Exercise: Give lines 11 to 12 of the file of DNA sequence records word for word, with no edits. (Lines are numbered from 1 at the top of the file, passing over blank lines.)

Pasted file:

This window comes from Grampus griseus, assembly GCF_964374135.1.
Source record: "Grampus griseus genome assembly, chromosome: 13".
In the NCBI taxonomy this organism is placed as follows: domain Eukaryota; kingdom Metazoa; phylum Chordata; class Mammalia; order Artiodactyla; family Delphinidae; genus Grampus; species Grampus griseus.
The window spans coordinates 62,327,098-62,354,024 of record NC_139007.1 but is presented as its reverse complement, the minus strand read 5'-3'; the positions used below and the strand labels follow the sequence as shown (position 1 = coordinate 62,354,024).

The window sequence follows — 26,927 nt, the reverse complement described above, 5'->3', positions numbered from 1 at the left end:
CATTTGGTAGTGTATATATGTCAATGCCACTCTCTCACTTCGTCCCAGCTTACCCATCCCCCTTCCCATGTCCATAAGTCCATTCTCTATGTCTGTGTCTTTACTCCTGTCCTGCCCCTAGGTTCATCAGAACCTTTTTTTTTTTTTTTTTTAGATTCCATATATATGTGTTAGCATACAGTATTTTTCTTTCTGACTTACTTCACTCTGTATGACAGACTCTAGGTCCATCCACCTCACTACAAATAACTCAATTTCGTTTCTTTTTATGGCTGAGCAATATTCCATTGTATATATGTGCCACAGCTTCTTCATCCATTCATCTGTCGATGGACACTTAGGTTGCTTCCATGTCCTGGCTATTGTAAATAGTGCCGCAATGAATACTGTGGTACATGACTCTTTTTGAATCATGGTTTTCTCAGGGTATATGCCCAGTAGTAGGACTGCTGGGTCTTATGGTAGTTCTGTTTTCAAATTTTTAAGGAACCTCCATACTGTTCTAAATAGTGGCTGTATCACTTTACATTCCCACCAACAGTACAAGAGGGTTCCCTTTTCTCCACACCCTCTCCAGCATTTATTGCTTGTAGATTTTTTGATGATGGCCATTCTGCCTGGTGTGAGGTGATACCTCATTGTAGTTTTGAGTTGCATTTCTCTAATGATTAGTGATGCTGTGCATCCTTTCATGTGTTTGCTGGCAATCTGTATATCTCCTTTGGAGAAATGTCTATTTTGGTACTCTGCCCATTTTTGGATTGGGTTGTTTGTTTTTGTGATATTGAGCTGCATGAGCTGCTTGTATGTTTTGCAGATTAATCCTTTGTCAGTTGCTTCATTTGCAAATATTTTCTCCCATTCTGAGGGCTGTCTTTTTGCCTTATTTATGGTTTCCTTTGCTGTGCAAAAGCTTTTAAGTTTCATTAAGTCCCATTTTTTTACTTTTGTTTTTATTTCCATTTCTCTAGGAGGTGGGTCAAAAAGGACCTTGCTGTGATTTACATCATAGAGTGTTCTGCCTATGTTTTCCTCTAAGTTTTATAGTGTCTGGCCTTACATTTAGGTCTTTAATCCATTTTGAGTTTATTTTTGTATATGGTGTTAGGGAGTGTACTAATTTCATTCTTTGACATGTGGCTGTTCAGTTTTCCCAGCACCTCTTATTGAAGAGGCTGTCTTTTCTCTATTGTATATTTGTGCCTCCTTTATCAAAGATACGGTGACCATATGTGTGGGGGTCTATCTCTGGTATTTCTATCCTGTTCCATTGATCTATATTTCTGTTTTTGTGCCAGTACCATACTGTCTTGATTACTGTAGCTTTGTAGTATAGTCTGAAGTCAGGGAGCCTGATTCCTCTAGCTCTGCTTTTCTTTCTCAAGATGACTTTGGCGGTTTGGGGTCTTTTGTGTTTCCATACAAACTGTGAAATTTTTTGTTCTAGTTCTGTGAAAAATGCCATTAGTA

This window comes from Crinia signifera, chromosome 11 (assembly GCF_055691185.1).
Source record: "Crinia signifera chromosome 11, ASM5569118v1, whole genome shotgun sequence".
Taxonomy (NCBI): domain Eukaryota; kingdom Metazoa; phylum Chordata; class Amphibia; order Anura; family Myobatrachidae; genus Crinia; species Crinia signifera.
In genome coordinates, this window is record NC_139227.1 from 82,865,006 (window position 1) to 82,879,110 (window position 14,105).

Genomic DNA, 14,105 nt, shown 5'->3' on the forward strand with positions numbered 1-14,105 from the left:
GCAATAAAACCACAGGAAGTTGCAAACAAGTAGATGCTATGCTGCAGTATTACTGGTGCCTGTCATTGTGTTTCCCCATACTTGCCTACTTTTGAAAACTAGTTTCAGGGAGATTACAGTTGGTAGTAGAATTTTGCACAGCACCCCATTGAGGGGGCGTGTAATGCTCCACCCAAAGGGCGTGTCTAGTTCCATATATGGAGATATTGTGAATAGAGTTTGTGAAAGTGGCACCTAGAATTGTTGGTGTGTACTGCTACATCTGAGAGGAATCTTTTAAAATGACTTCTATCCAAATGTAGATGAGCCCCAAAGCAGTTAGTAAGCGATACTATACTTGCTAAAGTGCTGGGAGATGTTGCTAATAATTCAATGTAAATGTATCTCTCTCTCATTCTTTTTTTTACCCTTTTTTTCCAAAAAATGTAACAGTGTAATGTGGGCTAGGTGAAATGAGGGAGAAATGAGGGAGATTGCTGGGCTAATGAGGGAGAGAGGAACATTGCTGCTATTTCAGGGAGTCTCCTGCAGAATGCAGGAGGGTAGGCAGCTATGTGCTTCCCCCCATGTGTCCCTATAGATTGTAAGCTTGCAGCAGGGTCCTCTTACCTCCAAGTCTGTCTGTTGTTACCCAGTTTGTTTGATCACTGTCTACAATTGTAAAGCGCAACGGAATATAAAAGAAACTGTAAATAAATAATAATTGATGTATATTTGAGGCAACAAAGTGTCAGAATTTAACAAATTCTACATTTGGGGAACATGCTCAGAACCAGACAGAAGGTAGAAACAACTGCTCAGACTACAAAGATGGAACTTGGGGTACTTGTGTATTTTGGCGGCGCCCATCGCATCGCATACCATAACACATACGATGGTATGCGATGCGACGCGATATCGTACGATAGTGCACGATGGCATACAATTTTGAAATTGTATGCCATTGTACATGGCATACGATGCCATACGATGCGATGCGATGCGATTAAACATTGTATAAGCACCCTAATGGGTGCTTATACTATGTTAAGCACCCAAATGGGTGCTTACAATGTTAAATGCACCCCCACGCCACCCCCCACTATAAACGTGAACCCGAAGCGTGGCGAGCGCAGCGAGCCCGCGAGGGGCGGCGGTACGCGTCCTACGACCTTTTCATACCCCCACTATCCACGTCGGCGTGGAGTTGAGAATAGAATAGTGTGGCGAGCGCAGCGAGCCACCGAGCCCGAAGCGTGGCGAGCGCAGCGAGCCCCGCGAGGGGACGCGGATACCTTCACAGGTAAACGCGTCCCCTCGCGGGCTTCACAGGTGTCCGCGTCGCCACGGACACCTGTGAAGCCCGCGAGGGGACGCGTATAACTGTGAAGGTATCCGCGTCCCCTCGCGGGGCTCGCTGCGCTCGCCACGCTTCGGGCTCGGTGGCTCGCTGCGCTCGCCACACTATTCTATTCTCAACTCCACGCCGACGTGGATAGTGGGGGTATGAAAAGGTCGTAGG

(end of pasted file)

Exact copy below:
Genomic DNA, 14,105 nt, shown 5'->3' on the forward strand with positions numbered 1-14,105 from the left:
GCAATAAAACCACAGGAAGTTGCAAACAAGTAGATGCTATGCTGCAGTATTACTGGTGCCTGTCATTGTGTTTCCCCATACTTGCCTACTTTTGAAAACTAGTTTCAGGGAGATTACAGTTGGTAGTAGAATTTTGCACAGCACCCCATTGAGGGGGCGTGTAATGCTCCACCCAAAGGGCGTGTCTAGTTCCATATATGGAGATATTGTGAATAGAGTTTGTGAAAGTGGCACCTAGAATTGTTGGTGTGTACTGCTACATCTGAGAGGAATCTTTTAAAATGACTTCTATCCAAATGTAGATGAGCCCCAAAGCAGTTAGTAAGCGATACTATACTTGCTAAAGTGCTGGGAGATGTTGCTAATAATTCAATGTAAATGTATCTCTCTCTCATTCTTTTTTTTACCCTTTTTTTCCAAAAAATGTAACAGTGTAATGTGGGCTAGGTGAAATGAGGGAGAAATGAGGGAGATTGCTGGGCTAATGAGGGAGAGAGGAACATTGCTGCTATTTCAGGGAGTCTCCTGCAGAATGCAGGAGGGTAGGCAGCTATGTGCTTCCCCCCATGTGTCCCTATAGATTGTAAGCTTGCAGCAGGGTCCTCTTACCTCCAAGTCTGTCTGTTGTTACCCAGTTTGTTTGATCACTGTCTACAATTGTAAAGCGCAACGGAATATAAAAGAAACTGTAAATAAATAATAATTGATGTATATTTGAGGCAACAAAGTGTCAGAATTTAACAAATTCTACATTTGGGGAACATGCTCAGAACCAGACAGAAGGTAGAAACAACTGCTCAGACTACAAAGATGGAACTTGGGGTACTTGTGTATTTTGGCGGCGCCCATCGCATCGCATACCATAACACATACGATGGTATGCGATGCGACGCGATATCGTACGATAGTGCACGATGGCATACAATTTTGAAATTGTATGCCATTGTACATGGCATACGATGCCATACGATGCGATGCGATGCGATTAAACATTGTATAAGCACCCTAATGGGTGCTTATACTATGTTAAGCACCCAAATGGGTGCTTACAATGTTAAATGCACCCCCACGCCACCCCCCACTATAAACGTGAACCCGAAGCGTGGCGAGCGCAGCGAGCCCGCGAGGGGCGGCGGTACGCGTCCTACGACCTTTTCATACCCCCACTATCCACGTCGGCGTGGAGTTGAGAATAGAATAGTGTGGCGAGCGCAGCGAGCCACCGAGCCCGAAGCGTGGCGAGCGCAGCGAGCCCCGCGAGGGGACGCGGATACCTTCACAGGTAAACGCGTCCCCTCGCGGGCTTCACAGGTGTCCGCGTCGCCACGGACACCTGTGAAGCCCGCGAGGGGACGCGTATAACTGTGAAGGTATCCGCGTCCCCTCGCGGGGCTCGCTGCGCTCGCCACGCTTCGGGCTCGGTGGCTCGCTGCGCTCGCCACACTATTCTATTCTCAACTCCACGCCGACGTGGATAGTGGGGGTATGAAAAGGTCGTAGG